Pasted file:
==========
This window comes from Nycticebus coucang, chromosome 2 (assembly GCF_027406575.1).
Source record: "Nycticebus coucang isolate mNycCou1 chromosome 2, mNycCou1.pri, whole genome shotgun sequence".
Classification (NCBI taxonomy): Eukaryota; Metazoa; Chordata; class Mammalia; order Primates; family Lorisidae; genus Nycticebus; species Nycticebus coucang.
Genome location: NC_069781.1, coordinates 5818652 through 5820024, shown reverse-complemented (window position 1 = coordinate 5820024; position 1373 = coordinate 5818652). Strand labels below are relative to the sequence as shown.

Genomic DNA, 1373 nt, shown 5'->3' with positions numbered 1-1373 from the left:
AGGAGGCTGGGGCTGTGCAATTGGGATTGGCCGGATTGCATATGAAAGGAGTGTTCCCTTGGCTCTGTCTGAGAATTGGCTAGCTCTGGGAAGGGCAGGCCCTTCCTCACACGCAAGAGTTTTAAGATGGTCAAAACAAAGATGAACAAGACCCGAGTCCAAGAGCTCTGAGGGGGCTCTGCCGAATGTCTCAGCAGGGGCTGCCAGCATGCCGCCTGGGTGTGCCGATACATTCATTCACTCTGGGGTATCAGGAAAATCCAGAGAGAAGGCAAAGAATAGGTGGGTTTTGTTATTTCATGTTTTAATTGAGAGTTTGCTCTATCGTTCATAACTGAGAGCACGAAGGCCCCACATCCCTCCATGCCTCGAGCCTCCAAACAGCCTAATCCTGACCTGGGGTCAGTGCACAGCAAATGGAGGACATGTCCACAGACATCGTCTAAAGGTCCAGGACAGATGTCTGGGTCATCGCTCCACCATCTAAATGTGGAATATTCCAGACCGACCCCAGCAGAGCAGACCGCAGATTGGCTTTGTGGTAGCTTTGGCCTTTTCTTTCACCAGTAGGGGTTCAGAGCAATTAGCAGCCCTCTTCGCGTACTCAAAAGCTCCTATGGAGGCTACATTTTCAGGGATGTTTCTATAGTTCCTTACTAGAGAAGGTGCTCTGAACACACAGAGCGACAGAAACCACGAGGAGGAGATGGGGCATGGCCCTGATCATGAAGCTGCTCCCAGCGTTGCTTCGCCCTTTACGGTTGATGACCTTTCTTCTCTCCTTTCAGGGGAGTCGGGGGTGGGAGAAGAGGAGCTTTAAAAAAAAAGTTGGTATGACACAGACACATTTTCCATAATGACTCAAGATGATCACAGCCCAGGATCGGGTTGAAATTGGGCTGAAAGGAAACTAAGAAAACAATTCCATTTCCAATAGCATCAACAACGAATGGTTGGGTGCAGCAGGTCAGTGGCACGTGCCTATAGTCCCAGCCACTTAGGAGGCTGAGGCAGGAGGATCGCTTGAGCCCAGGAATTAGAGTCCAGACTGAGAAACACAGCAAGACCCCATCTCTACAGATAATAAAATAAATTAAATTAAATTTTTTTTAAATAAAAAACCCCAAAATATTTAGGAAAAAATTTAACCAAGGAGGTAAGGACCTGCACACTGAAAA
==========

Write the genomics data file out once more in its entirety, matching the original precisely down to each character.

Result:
This window comes from Nycticebus coucang, chromosome 2 (assembly GCF_027406575.1).
Source record: "Nycticebus coucang isolate mNycCou1 chromosome 2, mNycCou1.pri, whole genome shotgun sequence".
Classification (NCBI taxonomy): Eukaryota; Metazoa; Chordata; class Mammalia; order Primates; family Lorisidae; genus Nycticebus; species Nycticebus coucang.
Genome location: NC_069781.1, coordinates 5818652 through 5820024, shown reverse-complemented (window position 1 = coordinate 5820024; position 1373 = coordinate 5818652). Strand labels below are relative to the sequence as shown.

Genomic DNA, 1373 nt, shown 5'->3' with positions numbered 1-1373 from the left:
AGGAGGCTGGGGCTGTGCAATTGGGATTGGCCGGATTGCATATGAAAGGAGTGTTCCCTTGGCTCTGTCTGAGAATTGGCTAGCTCTGGGAAGGGCAGGCCCTTCCTCACACGCAAGAGTTTTAAGATGGTCAAAACAAAGATGAACAAGACCCGAGTCCAAGAGCTCTGAGGGGGCTCTGCCGAATGTCTCAGCAGGGGCTGCCAGCATGCCGCCTGGGTGTGCCGATACATTCATTCACTCTGGGGTATCAGGAAAATCCAGAGAGAAGGCAAAGAATAGGTGGGTTTTGTTATTTCATGTTTTAATTGAGAGTTTGCTCTATCGTTCATAACTGAGAGCACGAAGGCCCCACATCCCTCCATGCCTCGAGCCTCCAAACAGCCTAATCCTGACCTGGGGTCAGTGCACAGCAAATGGAGGACATGTCCACAGACATCGTCTAAAGGTCCAGGACAGATGTCTGGGTCATCGCTCCACCATCTAAATGTGGAATATTCCAGACCGACCCCAGCAGAGCAGACCGCAGATTGGCTTTGTGGTAGCTTTGGCCTTTTCTTTCACCAGTAGGGGTTCAGAGCAATTAGCAGCCCTCTTCGCGTACTCAAAAGCTCCTATGGAGGCTACATTTTCAGGGATGTTTCTATAGTTCCTTACTAGAGAAGGTGCTCTGAACACACAGAGCGACAGAAACCACGAGGAGGAGATGGGGCATGGCCCTGATCATGAAGCTGCTCCCAGCGTTGCTTCGCCCTTTACGGTTGATGACCTTTCTTCTCTCCTTTCAGGGGAGTCGGGGGTGGGAGAAGAGGAGCTTTAAAAAAAAAGTTGGTATGACACAGACACATTTTCCATAATGACTCAAGATGATCACAGCCCAGGATCGGGTTGAAATTGGGCTGAAAGGAAACTAAGAAAACAATTCCATTTCCAATAGCATCAACAACGAATGGTTGGGTGCAGCAGGTCAGTGGCACGTGCCTATAGTCCCAGCCACTTAGGAGGCTGAGGCAGGAGGATCGCTTGAGCCCAGGAATTAGAGTCCAGACTGAGAAACACAGCAAGACCCCATCTCTACAGATAATAAAATAAATTAAATTAAATTTTTTTTAAATAAAAAACCCCAAAATATTTAGGAAAAAATTTAACCAAGGAGGTAAGGACCTGCACACTGAAAA